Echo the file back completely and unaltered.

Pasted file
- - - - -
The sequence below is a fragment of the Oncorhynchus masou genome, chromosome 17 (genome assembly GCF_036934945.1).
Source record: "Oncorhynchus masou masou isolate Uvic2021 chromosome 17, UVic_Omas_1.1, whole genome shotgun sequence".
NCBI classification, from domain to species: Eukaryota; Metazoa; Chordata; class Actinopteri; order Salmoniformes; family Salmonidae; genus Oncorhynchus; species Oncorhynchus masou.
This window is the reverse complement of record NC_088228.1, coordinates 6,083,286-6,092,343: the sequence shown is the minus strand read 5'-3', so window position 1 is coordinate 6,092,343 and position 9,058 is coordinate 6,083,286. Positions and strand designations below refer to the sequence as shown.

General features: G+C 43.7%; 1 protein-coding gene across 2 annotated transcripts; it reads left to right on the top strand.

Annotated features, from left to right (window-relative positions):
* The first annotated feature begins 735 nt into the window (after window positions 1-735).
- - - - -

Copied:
The sequence below is a fragment of the Oncorhynchus masou genome, chromosome 17 (genome assembly GCF_036934945.1).
Source record: "Oncorhynchus masou masou isolate Uvic2021 chromosome 17, UVic_Omas_1.1, whole genome shotgun sequence".
NCBI classification, from domain to species: Eukaryota; Metazoa; Chordata; class Actinopteri; order Salmoniformes; family Salmonidae; genus Oncorhynchus; species Oncorhynchus masou.
This window is the reverse complement of record NC_088228.1, coordinates 6,083,286-6,092,343: the sequence shown is the minus strand read 5'-3', so window position 1 is coordinate 6,092,343 and position 9,058 is coordinate 6,083,286. Positions and strand designations below refer to the sequence as shown.

General features: G+C 43.7%; 1 protein-coding gene across 2 annotated transcripts; it reads left to right on the top strand.

Annotated features, from left to right (window-relative positions):
* The first annotated feature begins 735 nt into the window (after window positions 1-735).